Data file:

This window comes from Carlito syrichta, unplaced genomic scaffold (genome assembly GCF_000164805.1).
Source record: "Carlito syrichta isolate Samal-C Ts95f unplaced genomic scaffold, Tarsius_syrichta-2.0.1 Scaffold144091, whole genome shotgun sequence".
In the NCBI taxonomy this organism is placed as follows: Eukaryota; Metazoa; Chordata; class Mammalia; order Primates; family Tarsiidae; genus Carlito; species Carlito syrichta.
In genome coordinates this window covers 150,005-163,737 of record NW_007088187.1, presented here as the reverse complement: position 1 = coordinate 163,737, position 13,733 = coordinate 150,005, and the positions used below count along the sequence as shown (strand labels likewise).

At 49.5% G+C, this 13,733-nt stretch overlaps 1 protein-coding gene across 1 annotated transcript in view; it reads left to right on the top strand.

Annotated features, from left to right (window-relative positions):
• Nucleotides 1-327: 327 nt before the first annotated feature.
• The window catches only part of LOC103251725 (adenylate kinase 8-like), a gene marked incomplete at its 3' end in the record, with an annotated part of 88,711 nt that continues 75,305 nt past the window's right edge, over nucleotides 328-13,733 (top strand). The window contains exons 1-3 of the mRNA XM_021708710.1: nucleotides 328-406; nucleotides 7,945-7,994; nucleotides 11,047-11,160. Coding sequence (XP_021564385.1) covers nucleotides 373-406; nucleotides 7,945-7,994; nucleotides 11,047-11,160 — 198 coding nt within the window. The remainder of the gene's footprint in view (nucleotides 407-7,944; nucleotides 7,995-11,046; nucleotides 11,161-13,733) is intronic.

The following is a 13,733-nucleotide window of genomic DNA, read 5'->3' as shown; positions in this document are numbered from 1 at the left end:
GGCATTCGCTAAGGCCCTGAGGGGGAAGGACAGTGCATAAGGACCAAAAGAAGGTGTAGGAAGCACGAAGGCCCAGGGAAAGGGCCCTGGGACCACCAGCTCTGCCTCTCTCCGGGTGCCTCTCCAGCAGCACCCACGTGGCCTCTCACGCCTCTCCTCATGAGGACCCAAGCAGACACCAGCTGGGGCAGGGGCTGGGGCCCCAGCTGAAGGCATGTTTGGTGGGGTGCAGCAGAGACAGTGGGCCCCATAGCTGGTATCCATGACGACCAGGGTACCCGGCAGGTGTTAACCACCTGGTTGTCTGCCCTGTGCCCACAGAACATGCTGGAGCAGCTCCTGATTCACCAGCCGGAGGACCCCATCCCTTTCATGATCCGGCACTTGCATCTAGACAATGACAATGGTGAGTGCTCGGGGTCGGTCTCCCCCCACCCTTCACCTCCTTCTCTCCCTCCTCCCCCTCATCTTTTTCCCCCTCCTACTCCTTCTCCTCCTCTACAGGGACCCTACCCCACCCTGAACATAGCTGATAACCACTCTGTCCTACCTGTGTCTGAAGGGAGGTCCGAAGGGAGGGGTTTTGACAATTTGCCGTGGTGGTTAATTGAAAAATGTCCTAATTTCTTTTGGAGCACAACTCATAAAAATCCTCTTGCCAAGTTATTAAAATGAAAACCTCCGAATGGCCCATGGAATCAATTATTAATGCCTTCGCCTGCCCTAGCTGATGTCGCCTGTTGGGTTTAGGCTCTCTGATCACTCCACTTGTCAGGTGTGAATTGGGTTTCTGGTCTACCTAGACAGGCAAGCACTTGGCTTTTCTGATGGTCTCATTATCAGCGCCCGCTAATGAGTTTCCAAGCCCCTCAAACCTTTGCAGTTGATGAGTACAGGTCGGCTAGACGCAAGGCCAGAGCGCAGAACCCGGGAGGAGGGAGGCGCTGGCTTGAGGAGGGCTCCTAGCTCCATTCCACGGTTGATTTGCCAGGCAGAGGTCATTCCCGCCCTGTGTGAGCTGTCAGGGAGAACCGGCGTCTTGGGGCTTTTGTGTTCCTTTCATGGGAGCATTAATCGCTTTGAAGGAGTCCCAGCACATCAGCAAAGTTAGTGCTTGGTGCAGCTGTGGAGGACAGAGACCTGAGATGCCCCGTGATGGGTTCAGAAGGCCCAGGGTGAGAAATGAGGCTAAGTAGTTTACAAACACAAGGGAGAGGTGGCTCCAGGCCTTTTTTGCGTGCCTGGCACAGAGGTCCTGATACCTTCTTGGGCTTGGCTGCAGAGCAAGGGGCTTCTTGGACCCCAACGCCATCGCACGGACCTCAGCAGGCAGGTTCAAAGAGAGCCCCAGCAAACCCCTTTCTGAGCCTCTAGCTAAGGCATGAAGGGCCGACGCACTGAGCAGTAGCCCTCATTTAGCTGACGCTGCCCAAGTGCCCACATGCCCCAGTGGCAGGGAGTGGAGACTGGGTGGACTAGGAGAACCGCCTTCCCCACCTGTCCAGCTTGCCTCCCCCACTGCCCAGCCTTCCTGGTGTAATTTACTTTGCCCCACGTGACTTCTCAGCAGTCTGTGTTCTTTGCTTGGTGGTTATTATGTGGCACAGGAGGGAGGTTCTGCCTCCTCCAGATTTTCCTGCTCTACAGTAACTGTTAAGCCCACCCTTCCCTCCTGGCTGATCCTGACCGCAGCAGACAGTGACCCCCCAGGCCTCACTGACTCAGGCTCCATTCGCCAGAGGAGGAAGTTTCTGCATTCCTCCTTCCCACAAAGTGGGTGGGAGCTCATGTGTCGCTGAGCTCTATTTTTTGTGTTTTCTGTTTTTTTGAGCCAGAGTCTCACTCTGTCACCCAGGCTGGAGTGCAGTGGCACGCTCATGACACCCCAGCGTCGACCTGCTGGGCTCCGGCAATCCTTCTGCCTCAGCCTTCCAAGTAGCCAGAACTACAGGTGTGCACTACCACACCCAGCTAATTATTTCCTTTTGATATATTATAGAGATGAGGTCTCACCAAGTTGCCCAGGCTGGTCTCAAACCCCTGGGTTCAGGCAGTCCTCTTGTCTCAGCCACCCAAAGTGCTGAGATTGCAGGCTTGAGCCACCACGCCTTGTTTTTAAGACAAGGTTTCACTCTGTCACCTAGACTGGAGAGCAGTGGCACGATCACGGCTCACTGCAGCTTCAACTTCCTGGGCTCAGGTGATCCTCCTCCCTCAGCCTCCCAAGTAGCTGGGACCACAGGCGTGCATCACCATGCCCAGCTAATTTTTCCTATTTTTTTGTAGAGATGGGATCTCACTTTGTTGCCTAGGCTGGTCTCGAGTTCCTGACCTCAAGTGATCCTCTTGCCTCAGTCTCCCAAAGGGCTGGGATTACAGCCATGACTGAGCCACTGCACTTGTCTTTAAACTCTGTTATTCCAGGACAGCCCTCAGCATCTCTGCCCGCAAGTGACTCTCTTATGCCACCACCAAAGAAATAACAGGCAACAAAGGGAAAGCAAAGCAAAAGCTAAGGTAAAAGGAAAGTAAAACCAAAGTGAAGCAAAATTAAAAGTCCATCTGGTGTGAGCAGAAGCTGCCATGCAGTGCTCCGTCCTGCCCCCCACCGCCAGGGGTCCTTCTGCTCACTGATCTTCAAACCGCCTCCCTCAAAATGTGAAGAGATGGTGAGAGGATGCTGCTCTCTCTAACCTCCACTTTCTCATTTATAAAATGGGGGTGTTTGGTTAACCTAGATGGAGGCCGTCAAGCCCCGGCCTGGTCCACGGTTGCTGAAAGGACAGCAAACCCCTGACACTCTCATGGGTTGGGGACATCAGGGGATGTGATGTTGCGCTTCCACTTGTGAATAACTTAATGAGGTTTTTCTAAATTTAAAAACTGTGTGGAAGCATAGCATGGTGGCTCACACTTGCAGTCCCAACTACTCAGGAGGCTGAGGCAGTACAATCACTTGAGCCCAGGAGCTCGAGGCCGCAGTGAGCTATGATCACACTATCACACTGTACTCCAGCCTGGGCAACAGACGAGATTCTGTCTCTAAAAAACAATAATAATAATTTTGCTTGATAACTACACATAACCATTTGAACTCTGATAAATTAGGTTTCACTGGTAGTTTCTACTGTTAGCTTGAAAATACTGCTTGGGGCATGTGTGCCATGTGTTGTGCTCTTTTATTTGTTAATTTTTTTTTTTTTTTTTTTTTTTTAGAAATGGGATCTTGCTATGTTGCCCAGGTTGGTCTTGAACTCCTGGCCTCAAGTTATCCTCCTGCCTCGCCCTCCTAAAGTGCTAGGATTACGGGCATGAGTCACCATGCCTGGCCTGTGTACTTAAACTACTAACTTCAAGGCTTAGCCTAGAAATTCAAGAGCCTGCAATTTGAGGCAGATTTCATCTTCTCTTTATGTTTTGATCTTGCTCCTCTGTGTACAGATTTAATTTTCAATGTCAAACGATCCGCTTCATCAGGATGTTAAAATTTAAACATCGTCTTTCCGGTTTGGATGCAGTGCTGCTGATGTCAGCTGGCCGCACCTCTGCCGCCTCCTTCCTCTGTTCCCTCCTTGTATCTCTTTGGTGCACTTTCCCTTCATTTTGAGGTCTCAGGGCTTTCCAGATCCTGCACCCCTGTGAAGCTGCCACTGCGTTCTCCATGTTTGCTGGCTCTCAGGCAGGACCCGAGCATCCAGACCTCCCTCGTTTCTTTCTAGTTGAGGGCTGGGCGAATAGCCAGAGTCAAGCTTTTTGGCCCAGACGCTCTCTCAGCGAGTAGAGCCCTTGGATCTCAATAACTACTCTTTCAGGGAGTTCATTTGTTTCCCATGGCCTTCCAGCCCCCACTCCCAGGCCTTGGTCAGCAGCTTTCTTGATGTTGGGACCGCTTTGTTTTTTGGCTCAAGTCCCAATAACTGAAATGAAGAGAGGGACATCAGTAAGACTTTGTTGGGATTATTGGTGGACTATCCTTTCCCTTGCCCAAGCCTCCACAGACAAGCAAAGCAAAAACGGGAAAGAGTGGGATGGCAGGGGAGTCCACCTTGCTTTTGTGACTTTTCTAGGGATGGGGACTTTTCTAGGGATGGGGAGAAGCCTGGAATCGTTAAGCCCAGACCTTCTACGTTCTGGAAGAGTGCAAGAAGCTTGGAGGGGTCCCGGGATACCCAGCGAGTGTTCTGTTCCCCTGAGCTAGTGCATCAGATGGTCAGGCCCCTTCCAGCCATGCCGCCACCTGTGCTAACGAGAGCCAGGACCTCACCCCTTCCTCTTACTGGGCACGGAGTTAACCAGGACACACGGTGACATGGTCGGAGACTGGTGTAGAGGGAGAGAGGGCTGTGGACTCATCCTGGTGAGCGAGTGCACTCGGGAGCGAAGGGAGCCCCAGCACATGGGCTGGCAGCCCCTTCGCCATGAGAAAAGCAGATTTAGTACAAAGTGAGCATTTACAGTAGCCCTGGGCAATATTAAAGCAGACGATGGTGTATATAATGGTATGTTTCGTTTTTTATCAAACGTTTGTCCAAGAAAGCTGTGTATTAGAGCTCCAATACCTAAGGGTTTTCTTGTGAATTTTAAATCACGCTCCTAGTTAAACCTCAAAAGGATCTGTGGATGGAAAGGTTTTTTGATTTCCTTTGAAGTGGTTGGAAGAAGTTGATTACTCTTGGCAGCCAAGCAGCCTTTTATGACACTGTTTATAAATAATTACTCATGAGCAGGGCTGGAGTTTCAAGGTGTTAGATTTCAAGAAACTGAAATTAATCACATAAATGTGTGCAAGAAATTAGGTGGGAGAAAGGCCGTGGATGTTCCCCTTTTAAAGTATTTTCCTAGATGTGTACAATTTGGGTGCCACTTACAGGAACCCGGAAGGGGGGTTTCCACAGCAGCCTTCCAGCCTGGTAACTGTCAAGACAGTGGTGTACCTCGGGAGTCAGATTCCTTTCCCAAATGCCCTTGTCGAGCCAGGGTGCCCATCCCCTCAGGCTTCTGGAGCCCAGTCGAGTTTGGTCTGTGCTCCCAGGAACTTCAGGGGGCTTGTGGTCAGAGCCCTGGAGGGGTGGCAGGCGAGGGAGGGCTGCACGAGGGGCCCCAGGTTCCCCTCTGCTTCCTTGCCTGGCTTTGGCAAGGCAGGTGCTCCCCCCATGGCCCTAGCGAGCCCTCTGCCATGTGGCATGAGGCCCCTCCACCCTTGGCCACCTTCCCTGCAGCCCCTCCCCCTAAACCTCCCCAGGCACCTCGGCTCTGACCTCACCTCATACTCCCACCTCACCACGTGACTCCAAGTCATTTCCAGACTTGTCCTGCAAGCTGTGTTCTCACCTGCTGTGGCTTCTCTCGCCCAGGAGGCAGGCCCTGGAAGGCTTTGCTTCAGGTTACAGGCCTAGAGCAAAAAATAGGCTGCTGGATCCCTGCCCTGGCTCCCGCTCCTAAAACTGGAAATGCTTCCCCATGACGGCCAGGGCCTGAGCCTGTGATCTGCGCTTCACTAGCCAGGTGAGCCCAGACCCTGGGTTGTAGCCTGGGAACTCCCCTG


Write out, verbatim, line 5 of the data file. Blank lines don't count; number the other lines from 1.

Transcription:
At 49.5% G+C, this 13,733-nt stretch overlaps 1 protein-coding gene across 1 annotated transcript in view; it reads left to right on the top strand.